While swine dysentery infection can be reproduced in field-raised pigs by dosing them orally with pure cultures of Treponema hyodysenteriae, attempts to do so have failed until recently. In 1975, Meyer et al reported that swine dysentery was produced in gnotobiotic piglets by dosing them orally with T. hyodysenteriae together with 4 gram negative non-sporing rod-shaped anaerobes. Meyer, R. C., Simon, J., and Byerly, C. S., Vet. Path. 12, (1975): 46-54. The anaerobes were not specifically identified by Meyer et al, but they were tentatively designated as either species of Bacteroides or Fusobacteria. In further tests with gnotobiotic pigs, Harris et al found that lesions typical of acute swine dysentery were produced by intragastric inoculation of T. hyodysenteriae in combination with Bacteroides vulgatus, either alone or with Fusobacterium necrophorum. All bacteria were administered live. Harris, D. L., Alexander, T. J. L., Whipp, S. C., Robinson, I. M., Glock R. D., and Matthews, P. J., J. Amer. Vet. Med. Assoc. 172 (1978): 468-471. In field raised pigs, it would be expected that natural colonic flora would include B. vulgatus, F. necrophorum and similar bacteria so that T. hyodysenteriae can exert its pathogenicity, producing the swine dysentery infection.
Swine dysentery vaccines containing a combination of antigens prepared from Treponema hyodysenteriae and Bacteroides vulgatus have an enhanced action in increasing the resistance of swine to dysentery infection. More specifically, the combination vaccines of this invention contain concentrated killed cells of a virulent isolate of Treponema hyodysenteriae in combination with concentrated killed cells of Bacterioides vulgatus. From 0.25 to 2 parts by weight (dry basis) of the Bacteroides vulgatus cells should be present per part of the T. hyodysenteriae cells, and preferably from 0.5 to 1.5 parts of Bacteroides vulgatus cells per part of T. hyodysenteriae. This combination can be used in either an oral or a parenteral vaccine, and may be further adapted for intramuscular injection by including a suitable adjuvant.
For use as an oral vaccine, Fusobacterium necrophorum in the form of concentrated killed cells can be employed instead of or in addition to Bacteroides vulgatus. One preferred oral vaccine contains both Bacteroides vulgatus and Fusobacterium necrophorum cells with the T. hyodysenteriae antigen, and each are used in the relative proportions to T. hyodysenteriae specified above with respect to B. vulgatus.
The oral preparation is used in enteric-coated form. The enteric coating is selected so that it is resistant to dissolving in the swine stomach while dissolving in the swine intestines to release the antigenic cells for immunizing action. The enteric-coated oral vaccine may be used in conjunction with a parenteral vaccine prepared in accordance with the present invention. However, the combination oral and parenteral vaccines of this invention can also be employed separately.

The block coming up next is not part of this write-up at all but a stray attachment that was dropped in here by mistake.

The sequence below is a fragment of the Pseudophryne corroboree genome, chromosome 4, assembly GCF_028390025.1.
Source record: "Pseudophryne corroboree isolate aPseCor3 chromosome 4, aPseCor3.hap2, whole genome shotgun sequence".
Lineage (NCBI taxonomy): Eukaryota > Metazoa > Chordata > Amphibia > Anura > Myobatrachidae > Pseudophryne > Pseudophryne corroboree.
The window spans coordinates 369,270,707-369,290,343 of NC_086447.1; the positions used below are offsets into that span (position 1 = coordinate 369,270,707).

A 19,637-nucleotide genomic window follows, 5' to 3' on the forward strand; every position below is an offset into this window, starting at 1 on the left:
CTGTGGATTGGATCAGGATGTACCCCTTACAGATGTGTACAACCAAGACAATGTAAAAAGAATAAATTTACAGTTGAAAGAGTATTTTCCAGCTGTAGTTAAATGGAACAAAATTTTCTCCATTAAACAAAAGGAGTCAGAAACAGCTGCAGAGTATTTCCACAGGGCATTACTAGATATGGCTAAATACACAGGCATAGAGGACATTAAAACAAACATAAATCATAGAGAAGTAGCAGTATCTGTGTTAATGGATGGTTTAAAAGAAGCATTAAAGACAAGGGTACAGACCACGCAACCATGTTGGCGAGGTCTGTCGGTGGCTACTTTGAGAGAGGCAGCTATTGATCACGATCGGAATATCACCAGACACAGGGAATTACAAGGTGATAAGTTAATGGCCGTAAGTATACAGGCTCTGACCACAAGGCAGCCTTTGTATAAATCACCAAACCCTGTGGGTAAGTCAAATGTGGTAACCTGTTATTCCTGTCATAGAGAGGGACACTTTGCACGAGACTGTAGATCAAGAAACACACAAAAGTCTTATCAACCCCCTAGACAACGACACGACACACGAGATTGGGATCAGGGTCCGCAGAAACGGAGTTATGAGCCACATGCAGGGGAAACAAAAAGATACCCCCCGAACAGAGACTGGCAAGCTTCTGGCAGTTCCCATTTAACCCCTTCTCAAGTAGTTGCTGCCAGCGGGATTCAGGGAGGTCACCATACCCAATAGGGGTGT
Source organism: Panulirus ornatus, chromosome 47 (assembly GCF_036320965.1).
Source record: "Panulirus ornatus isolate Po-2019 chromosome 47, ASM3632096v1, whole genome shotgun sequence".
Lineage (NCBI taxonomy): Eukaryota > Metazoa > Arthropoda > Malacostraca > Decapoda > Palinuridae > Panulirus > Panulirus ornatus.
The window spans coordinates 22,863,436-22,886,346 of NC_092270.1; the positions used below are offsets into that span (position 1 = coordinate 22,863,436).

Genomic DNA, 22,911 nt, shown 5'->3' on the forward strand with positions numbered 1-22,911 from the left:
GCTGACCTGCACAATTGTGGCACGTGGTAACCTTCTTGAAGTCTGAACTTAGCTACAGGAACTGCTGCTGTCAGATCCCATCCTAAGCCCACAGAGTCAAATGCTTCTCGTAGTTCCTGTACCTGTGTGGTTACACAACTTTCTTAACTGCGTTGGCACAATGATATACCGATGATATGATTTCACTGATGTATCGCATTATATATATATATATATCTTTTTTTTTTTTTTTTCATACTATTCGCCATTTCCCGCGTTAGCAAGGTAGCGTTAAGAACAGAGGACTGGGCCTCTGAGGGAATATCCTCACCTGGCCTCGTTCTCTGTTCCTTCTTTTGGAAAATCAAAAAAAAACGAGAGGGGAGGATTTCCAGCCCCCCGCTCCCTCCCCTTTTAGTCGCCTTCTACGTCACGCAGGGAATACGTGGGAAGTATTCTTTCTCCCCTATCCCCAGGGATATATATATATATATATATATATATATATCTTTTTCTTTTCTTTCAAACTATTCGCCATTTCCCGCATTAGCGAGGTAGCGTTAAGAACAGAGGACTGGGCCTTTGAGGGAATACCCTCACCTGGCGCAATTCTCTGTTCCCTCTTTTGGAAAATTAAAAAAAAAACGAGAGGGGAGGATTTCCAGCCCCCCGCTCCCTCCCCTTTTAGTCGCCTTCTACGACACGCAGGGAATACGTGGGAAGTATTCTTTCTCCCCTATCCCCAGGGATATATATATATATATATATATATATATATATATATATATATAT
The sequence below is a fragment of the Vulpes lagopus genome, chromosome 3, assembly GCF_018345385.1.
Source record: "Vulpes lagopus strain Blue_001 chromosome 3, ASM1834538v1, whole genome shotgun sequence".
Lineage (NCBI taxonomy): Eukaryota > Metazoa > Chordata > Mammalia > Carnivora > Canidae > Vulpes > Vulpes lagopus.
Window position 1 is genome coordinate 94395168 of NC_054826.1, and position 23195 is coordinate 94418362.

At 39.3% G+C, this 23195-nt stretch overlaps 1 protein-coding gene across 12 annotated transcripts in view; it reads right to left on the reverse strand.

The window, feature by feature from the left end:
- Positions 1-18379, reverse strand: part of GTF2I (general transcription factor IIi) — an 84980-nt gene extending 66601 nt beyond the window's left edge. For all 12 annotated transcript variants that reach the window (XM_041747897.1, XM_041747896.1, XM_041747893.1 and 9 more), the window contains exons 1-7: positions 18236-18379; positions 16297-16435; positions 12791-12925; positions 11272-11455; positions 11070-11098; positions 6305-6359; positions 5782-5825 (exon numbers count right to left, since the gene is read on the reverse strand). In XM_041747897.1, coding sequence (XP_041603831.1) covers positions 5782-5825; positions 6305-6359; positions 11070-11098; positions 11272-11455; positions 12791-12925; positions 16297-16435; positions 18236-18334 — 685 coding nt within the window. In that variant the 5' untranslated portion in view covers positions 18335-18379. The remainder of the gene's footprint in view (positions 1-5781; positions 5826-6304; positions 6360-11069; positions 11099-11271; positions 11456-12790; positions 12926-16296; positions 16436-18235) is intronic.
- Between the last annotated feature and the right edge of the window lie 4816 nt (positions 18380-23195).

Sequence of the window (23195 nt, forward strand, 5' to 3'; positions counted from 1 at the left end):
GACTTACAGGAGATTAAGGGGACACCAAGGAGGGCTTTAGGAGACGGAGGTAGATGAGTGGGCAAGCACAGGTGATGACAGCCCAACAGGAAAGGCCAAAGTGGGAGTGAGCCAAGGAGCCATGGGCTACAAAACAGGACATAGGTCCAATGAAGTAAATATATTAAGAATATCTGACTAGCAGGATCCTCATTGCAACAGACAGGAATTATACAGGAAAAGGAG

For the most effective results, it is important to administer relatively large doses of the vaccines. For example, on the basis of the T. hyodysenteriae content at least 2 milligrams (dry basis) should be administered per parenteral dose and at least 3 mg. per oral dose. Similar amounts are preferably used when the animals are given both parenteral and oral inoculations. Both the parenteral and oral doses are preferably repeated. For example, two parenteral doses can be given with several days intervening between doses, and the oral doses can be repeated over several consecutive days.
The present invention can be practiced with any virulent isolate of T. hyodysenteriae. Attenuated or non-virulent isolates or strains are not desirable. A virulent isolate or strain is one which is capable of producing a typical swine dysentery infection. One suitable isolate has heretofore been identified in the literature as B204. See Kinyon, J. M., and Harris, D. L.: Vet. Rec. (1974): 95:219. Referred to in the same publication is the isolate identified as B234, which can also be used in practicing the present invention. However, type strain B78 (ATCC No. 27164) is not suitable, being non-virulent. Isolates B204 and B234 have been deposited with the American type Culture Collection; B204 being identified as ATCC No. 31212 and B234 as ATCC No. 31287. It should be understood that these isolates are representative of class of virulent isolates or strains which can be employed.
The T. hyodysenteriae cells for preparation of the vaccines can be cultured using trypticase soy broth (TSB) with 10% (v/v) fetal calf serum (FCS). For example, the inoculated broth can be incubated at 37°-38° C. under an anaerobic atmosphere, such as 50:50 H2 :CO2 or CO2 alone. The gaseous atmosphere should be deoxygenated. For further details, see Kinyon, J. M., and Harris, D. L.: Vet. Rec. (1974): 95:219.
For preparing vaccines in accordance with the present invention, it is believed that any strain or isolate of Bacteroides vulgatus or Fusobacterium necrophorum can be used. Strains of these bacteria which can be used in practicing the present invention are therefore readily available, such as those on deposit with the American Type Culture Collection, Rockville Maryland. For B. vulgatus these include the type strain ATCC No. 8482, and other strains or isolates, such as ATCC No. 31376.